If you're packing the coolers, the picnic blankets, and the rooftop carrier—and heading out on the road over the Labor Day holiday weekend, be glad that you're not paying even more at the pump.
Hurricane Irene—in addition to wreaking havoc on much of the Northeast—affected some refineries this past weekend, but it didn't cause any lasting refinery issues—or immediate price hikes.
There will likely be some impact—but not a significant impact—on pump prices. A few refinery outages on the East Coast—including large Sunoco and ConocoPhillips facilities—were running at reduced rates; on the other hand, a report released today showed that U.S. crude supplies unexpectedly increased this past week—leading to prices below $88 a barrel, and at least a few early predictions that fuel prices could follow a downward trend this fall.
Pump prices up slightly, though not due to Irene
In any case, while pump prices are considerably higher than last Labor Day, it's too early to pin any smaller rises on Hurricane Irene. As of Monday morning, the Energy Information Administration (EIA) national-average price of a gallon of regular gas was about $3.61—up nearly a couple cents from week-before levels, and reversing a downward trend that had sustained through August.
The EIA data was gathered Monday, so it reflects any immediate post-hurricane price increases. According to GasBuddy.com, national-average prices have risen to about $3.63 as of 8/31; that's up about five cents from August 22—days prior to Irene—when pump prices, which had been gradually falling, started on an upswing. However GasBuddy doesn't show East Coast price hikes to be disproportionate with those of the rest of the country.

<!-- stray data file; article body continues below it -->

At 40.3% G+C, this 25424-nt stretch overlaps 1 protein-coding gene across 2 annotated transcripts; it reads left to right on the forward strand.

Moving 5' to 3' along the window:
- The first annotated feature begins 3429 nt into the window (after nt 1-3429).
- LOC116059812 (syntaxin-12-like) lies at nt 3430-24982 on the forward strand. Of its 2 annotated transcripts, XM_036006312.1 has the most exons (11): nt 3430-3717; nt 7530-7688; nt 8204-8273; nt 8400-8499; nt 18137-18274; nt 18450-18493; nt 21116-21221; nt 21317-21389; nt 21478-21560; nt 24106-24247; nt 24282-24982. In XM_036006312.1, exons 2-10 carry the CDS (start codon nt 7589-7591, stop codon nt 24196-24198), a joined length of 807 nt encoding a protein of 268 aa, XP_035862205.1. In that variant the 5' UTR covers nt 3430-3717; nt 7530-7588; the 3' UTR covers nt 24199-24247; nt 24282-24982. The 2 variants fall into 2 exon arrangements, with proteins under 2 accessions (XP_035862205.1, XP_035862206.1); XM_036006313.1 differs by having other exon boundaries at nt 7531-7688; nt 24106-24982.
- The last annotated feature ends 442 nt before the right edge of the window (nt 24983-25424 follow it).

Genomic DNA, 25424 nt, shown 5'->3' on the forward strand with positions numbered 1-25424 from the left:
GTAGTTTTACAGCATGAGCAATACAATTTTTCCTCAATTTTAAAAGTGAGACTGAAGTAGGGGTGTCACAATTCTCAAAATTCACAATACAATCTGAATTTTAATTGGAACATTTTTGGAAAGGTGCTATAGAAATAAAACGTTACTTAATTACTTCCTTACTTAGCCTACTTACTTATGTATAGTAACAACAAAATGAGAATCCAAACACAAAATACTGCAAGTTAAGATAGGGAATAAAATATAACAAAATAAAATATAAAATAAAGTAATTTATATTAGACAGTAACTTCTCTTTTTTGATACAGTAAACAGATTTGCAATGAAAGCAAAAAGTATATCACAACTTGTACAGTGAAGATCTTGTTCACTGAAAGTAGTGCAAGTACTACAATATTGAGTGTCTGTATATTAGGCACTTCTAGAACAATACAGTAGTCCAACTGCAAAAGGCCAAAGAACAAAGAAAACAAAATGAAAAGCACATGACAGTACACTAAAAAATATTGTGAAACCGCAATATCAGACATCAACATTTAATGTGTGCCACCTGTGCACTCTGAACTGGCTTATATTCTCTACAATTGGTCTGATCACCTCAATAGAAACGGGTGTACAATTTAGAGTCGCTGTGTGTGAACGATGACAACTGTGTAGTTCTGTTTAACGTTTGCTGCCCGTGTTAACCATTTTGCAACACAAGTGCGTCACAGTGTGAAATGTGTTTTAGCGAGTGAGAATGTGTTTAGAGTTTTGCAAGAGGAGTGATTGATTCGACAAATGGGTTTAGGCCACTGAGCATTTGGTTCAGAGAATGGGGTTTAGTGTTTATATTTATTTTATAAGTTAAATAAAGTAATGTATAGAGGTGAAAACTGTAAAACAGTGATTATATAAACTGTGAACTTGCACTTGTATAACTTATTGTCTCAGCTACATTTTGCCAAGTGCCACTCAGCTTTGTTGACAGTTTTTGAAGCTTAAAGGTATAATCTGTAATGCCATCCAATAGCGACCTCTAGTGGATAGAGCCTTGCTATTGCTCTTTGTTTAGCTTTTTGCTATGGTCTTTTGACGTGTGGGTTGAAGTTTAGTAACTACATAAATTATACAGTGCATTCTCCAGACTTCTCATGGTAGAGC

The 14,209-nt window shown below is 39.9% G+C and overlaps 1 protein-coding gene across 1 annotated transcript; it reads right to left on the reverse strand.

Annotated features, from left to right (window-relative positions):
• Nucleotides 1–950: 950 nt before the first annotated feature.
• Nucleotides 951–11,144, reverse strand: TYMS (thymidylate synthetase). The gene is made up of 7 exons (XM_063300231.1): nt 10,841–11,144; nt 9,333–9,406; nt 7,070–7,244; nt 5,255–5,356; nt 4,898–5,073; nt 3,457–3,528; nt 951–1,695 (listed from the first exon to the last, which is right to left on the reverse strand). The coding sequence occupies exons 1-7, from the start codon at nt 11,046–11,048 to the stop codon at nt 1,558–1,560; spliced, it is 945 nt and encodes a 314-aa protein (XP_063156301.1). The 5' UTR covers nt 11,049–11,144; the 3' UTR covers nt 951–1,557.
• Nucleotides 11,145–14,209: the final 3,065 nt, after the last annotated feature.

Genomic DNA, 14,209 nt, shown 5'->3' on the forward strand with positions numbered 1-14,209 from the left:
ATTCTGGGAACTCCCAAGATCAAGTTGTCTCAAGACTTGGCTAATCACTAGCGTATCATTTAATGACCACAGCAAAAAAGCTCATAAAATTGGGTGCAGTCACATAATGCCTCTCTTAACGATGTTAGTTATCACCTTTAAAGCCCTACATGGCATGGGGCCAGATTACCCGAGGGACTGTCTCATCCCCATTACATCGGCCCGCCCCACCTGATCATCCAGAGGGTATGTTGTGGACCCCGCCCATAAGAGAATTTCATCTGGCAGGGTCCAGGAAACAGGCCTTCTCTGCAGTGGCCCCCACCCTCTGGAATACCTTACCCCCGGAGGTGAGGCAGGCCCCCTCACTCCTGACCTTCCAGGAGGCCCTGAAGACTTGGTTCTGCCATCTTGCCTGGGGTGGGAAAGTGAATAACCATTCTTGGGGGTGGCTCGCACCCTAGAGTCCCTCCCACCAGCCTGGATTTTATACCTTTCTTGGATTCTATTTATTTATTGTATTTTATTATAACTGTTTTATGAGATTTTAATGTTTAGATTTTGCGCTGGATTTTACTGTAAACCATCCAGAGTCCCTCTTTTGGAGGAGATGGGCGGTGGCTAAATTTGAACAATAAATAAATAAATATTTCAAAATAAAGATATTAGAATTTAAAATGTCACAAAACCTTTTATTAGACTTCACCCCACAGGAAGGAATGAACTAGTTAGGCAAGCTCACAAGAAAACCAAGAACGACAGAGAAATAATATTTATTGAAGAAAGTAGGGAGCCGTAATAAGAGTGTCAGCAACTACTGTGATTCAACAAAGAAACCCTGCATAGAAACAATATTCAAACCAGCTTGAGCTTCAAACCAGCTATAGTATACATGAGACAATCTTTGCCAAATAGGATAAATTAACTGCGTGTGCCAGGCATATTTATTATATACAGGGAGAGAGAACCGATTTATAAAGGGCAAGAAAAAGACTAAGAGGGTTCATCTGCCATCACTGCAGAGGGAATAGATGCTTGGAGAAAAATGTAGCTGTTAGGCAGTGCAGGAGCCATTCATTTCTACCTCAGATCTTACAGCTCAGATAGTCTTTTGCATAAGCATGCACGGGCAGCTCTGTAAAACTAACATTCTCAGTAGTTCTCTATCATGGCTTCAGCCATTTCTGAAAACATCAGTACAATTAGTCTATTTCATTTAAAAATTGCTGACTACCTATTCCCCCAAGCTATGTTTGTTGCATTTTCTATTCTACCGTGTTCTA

Families feeling the travel costs
Transportation and fuel costs were already expected to make up the largest share of holiday-weekend spending, according to the AAA. Families are expected to drive an average 608 miles over the Labor Day holiday weekend—calculating out to about $88 for a vehicle that averages 25 miles per gallon. That distance is only slightly less than last year, but at that time pump prices were only around $2.70 per gallon.
And according to the AAA prediction issued last week, before Hurricane Irene, fewer Americans will be traveling this holiday weekend, though about a half-percent more will take to the highways. But the fuel increases might prove enough of a difference, perhaps, for families to balk on smaller items like eating out, recreation permits, or park admission.
Economists are undoubtedly keeping an eye on gas prices, as if they rise appreciably again they could affect consumer spending and further delay economic growth.